Two-thirds of financial services practitioners support proposals to ring-fence a banks investment operations from its retail business as a way of protecting depositors, according to a survey by the Chartered Institute for Securities & Investment (CISI).
Of those backing the plans, 32% were strongly in favour and 35%, on balance, agreed. The 33% opposed to the splitting of investment and retail businesses included 18% who were strongly against the measure.
Comments from those in support included “investors’ money will be more safeguarded” and “retail clients need protection from rogue dealers”.
Another respondent said, “Why should highly paid gamblers back up their bets with retail money? Let them stand on their own and if it all goes wrong, they face losing their jobs. This may concentrate their minds.”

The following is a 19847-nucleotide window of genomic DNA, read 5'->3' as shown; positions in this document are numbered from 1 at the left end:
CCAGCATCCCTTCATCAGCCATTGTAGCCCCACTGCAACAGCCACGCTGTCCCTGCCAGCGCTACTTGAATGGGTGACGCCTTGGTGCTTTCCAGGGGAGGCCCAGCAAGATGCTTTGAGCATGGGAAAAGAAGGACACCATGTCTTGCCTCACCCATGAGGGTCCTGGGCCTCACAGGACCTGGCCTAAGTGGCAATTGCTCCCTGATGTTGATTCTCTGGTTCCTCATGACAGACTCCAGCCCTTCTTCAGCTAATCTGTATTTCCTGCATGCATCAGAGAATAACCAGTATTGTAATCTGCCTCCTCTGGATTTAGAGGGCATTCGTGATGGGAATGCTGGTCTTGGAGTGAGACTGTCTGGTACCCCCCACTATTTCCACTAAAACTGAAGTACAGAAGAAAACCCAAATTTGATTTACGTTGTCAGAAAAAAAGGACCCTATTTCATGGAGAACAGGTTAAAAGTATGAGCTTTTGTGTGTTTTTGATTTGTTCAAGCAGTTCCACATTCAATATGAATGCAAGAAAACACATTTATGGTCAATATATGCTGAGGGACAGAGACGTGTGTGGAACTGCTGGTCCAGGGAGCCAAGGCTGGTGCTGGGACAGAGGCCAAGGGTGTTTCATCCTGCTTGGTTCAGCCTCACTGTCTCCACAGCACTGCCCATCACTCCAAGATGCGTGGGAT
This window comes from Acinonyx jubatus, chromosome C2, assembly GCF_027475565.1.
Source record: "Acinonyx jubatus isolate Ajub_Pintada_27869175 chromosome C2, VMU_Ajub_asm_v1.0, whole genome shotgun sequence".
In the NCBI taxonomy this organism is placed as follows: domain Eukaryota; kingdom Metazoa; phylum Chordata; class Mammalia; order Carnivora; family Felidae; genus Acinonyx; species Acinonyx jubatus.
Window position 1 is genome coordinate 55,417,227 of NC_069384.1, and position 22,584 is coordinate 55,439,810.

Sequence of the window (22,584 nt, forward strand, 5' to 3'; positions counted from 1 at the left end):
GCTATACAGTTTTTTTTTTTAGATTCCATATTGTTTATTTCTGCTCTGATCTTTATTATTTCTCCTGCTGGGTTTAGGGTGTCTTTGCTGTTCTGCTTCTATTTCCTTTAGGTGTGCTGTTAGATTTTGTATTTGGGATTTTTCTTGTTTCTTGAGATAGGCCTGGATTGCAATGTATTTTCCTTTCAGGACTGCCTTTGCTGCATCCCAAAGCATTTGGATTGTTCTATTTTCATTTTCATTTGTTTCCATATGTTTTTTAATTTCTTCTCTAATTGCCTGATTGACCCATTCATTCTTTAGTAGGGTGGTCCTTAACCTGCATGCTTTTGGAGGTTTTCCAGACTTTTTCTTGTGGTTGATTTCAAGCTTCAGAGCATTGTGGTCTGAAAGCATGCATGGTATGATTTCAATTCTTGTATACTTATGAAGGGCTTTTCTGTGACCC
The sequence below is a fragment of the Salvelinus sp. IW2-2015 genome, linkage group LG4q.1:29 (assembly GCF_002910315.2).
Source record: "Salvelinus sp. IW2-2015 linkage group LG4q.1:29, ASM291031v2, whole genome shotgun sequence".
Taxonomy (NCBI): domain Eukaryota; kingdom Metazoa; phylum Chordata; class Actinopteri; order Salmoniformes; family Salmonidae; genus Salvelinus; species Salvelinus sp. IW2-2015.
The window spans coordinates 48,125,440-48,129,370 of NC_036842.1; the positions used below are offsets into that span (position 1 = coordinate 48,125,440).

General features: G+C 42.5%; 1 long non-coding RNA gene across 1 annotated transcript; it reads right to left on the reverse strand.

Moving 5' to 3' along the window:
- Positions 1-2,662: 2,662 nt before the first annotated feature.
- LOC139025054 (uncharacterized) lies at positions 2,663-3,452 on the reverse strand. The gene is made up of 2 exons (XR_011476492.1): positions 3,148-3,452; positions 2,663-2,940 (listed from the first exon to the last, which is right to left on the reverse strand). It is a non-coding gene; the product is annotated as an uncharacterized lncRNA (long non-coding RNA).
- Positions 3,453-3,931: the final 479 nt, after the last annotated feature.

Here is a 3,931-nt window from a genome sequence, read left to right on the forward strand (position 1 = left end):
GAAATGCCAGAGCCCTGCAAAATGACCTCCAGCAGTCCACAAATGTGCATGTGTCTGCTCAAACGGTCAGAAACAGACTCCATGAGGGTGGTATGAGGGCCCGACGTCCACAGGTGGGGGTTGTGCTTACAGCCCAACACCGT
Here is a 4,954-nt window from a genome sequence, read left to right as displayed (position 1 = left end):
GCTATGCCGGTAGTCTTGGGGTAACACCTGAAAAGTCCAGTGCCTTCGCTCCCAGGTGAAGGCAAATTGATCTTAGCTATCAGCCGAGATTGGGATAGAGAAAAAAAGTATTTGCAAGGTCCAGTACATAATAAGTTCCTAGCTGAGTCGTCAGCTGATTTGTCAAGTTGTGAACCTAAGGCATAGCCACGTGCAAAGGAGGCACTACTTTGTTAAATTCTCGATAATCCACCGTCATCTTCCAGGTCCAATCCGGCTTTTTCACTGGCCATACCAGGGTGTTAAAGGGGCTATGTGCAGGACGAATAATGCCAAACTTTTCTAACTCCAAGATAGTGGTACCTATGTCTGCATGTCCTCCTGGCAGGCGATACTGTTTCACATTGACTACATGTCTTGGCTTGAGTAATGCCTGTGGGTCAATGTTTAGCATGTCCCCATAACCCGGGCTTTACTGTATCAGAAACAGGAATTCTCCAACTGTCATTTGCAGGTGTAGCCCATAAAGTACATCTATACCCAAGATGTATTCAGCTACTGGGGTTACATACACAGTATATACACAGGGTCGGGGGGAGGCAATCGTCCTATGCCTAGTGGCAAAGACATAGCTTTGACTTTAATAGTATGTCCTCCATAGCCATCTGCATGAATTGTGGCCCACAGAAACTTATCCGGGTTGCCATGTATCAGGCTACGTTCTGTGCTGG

But one opponent warned, “be careful what you ask for”, suggesting that free current accounts could become a thing of the past as a result of banks passing on higher costs caused by constraints on their business.
“It will produce a liquidity crisis and push banks’ headquarters out of the UK”, was a further downbeat prediction.
In April, the Independent Commission on Banking (ICB), in its interim report considering reforms to the banking sector to promote financial stability and competition, called for ring-fencing. The ICB will publish its final report on 12 September. Chancellor George Osborne has backed such a separation of banking operations.
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